Loot is a really fun book about kids for whom thievery runs in the family. Twelve-year-old March sees his father die during a heist, and now March is on a mission to find the precious stones that will reverse the curse on his family. On the way, he meets the twin sister he never knew he had, and together, they set out to find the jewels. What I love most about this book is that March is kind of an anti-hero. He’s not the all-around good guy that readers find in so many middle grade books. He loves being a thief and wants to carry on his father’s legacy. But, of course, March is a great kid at heart, and I couldn’t help but root for him all the way through this maze of a mystery.

Loot

By Jude Watson,

Why should I read it?

1 author picked Loot as one of their favorite books, and they share why you should read it.

What is this book about?

"LOOT hits the jackpot." -- Rick Riordan, #1 New York Times bestselling author

On a foggy night in Amsterdam, a man falls from a rooftop to the wet pavement below. It's Alfie McQuinn, the notorious cat burglar, and he's dying. As sirens wail in the distance, Alfie manages to get out two last words to his young son, March: "Find jewels."But March learns that his father is not talking about a stash of loot. He's talking about Jules, the twin sister March never knew he had. No sooner than the two find each other, they're picked up by the police…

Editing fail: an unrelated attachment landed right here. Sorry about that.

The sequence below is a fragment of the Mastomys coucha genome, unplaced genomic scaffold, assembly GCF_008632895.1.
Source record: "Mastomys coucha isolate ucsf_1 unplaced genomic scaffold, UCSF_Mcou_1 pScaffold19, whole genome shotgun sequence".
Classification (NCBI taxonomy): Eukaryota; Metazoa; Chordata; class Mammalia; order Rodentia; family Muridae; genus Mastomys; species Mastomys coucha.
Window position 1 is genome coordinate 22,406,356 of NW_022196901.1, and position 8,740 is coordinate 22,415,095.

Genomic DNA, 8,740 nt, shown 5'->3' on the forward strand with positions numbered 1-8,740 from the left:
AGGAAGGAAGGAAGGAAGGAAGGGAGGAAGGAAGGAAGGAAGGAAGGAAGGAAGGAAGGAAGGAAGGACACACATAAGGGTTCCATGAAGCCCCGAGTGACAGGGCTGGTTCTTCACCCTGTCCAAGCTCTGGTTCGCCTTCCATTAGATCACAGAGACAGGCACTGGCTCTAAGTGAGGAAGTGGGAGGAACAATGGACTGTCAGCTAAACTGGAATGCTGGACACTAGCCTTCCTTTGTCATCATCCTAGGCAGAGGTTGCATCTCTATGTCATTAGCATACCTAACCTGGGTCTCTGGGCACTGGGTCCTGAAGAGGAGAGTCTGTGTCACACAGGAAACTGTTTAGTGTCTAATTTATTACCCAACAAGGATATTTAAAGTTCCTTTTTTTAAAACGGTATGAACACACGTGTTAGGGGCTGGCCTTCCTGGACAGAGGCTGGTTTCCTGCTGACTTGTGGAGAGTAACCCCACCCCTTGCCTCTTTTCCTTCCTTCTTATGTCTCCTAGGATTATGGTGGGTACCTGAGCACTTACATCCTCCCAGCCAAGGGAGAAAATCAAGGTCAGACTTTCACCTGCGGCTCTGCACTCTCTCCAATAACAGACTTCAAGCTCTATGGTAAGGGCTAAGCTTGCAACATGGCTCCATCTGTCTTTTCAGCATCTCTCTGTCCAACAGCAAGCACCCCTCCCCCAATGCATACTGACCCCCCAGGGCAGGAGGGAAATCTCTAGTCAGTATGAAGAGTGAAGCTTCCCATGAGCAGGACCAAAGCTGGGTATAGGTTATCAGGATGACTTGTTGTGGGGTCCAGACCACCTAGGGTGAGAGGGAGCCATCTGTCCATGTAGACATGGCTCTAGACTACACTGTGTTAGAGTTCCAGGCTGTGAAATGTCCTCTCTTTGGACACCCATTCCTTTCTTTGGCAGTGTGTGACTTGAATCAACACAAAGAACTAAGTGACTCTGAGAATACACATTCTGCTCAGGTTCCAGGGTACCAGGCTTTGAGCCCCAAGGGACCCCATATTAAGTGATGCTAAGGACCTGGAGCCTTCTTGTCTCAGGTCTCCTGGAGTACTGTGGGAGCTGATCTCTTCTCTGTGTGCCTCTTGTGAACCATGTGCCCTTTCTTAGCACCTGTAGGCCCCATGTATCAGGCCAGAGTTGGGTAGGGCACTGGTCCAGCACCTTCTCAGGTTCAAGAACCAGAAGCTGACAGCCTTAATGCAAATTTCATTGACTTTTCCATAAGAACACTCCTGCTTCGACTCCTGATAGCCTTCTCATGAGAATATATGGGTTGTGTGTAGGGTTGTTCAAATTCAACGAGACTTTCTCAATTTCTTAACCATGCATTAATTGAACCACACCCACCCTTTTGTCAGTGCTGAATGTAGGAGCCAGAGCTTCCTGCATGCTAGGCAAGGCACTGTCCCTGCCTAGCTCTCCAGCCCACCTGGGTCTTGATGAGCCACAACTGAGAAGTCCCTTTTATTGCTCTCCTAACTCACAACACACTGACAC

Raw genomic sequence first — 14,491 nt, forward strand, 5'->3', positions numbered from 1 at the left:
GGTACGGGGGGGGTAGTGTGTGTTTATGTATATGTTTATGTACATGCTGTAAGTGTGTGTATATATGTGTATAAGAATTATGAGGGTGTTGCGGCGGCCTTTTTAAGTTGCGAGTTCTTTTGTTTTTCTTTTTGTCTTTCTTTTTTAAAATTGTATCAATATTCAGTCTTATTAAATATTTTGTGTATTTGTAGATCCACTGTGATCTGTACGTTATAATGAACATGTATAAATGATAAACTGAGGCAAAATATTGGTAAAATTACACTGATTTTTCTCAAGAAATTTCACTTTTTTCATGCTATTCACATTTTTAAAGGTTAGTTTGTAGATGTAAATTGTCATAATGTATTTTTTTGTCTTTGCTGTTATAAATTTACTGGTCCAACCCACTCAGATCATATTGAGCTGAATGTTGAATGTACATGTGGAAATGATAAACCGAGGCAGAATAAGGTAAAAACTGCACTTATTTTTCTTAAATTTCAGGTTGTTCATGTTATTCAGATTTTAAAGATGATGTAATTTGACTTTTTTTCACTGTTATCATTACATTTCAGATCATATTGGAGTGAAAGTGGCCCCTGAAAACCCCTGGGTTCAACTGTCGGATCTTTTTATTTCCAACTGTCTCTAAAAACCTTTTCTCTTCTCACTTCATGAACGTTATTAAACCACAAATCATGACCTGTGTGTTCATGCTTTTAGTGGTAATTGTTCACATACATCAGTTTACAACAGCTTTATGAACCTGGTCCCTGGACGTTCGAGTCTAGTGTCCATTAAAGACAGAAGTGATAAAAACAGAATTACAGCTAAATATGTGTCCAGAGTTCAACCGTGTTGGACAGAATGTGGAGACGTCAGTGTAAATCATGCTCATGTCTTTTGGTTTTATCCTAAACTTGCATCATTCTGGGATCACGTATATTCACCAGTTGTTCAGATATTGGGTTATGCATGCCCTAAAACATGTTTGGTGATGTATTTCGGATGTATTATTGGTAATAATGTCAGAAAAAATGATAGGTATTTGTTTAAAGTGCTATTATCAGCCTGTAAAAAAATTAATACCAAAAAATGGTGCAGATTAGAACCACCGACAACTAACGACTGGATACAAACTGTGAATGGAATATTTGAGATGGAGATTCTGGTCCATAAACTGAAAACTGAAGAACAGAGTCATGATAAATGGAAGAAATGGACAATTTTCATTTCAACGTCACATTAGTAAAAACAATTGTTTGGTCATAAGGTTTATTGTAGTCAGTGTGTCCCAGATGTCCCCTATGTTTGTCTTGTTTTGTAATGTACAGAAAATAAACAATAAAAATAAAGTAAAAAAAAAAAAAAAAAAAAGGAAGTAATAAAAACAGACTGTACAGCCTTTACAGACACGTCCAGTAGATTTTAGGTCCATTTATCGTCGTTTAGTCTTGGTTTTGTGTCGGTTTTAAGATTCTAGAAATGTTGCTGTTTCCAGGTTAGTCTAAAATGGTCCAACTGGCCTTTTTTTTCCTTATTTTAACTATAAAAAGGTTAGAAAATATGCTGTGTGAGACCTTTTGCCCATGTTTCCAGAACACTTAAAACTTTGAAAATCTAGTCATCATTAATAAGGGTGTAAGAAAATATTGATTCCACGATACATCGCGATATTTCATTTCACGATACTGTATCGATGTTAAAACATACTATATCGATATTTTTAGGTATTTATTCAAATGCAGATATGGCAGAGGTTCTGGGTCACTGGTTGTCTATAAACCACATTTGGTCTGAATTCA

Artemis Fowl

By Eoin Colfer,

Book cover of Artemis Fowl

Why this book?

The Artemis Fowl series is so much fun, and readers must start with the first book. Artemis is a genius, a kid-criminal, a true anti-hero who does the wrong things (robbery, kidnapping) for the right reasons (family!). This book has led to an entire industry—a long series, graphic novels, a Disney movie. The book contains fantasy elements, like fairies and trolls, but it moves at the pace of a fun heist story and has some mystery thrown in for good measure. I’ve heard that the movie is trash, but I’ve never watched it. The book is always better than the movie, though, right?